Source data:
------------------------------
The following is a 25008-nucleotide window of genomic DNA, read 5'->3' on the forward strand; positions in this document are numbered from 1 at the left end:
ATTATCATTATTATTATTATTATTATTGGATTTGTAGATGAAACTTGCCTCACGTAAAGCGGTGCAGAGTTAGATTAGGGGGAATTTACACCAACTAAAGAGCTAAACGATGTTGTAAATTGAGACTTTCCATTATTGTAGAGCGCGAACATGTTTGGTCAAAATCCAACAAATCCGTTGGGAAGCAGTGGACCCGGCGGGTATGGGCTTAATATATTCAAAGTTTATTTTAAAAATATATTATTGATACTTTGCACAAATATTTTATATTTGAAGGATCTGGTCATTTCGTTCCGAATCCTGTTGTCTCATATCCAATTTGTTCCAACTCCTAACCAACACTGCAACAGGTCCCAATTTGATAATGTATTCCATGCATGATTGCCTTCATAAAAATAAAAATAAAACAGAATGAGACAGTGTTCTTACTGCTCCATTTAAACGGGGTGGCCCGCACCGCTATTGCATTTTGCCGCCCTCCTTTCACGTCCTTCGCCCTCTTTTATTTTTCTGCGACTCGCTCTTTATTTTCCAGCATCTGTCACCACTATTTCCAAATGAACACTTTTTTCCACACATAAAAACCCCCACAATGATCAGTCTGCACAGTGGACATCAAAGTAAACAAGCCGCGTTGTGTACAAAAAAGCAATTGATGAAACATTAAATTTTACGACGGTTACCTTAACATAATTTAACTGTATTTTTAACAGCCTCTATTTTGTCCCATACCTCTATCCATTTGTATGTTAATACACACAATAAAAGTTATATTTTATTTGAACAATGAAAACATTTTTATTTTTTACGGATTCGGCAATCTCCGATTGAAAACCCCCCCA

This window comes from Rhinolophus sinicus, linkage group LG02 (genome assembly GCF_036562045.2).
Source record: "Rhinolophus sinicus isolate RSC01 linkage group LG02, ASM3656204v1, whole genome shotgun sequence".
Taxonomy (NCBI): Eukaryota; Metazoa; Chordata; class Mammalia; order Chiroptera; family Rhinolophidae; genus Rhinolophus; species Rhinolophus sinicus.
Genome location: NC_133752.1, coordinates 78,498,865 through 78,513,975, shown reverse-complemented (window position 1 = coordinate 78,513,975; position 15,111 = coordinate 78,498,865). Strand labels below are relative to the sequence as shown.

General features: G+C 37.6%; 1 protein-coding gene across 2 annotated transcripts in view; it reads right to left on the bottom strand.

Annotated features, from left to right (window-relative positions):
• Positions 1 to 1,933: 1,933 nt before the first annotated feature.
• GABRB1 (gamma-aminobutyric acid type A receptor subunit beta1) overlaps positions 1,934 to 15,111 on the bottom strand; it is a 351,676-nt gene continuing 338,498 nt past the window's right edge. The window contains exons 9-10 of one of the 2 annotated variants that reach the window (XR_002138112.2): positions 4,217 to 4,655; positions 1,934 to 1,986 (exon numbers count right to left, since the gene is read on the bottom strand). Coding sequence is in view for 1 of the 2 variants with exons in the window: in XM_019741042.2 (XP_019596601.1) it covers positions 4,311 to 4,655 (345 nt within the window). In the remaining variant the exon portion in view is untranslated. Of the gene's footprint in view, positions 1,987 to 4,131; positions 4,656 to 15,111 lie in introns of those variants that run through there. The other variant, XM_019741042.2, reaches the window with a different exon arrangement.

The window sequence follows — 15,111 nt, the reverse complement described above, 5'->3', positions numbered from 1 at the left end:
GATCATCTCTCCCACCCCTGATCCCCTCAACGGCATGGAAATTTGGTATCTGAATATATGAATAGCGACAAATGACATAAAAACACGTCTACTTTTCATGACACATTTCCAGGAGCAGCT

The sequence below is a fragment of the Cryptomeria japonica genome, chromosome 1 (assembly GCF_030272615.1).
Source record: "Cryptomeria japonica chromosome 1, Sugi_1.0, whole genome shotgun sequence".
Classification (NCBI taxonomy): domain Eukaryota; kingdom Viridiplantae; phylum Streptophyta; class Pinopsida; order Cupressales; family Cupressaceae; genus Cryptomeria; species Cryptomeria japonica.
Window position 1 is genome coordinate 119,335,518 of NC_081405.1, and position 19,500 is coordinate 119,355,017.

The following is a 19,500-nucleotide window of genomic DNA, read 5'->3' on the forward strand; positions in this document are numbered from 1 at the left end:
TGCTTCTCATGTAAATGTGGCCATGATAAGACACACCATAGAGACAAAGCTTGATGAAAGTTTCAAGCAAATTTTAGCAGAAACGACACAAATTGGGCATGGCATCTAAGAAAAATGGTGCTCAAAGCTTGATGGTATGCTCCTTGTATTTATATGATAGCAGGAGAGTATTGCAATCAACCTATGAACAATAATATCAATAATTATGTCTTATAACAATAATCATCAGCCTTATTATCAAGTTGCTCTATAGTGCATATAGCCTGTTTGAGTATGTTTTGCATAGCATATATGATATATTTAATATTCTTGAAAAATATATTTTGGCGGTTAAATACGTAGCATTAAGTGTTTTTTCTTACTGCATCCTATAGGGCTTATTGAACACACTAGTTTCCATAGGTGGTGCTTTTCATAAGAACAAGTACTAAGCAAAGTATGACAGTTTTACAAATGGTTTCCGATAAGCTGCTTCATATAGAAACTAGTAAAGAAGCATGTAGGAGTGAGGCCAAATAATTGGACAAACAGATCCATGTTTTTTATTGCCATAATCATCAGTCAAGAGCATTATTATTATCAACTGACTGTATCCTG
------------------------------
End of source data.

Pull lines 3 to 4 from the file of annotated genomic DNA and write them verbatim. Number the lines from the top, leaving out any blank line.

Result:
This window comes from Rhinolophus sinicus, linkage group LG02 (genome assembly GCF_036562045.2).
Source record: "Rhinolophus sinicus isolate RSC01 linkage group LG02, ASM3656204v1, whole genome shotgun sequence".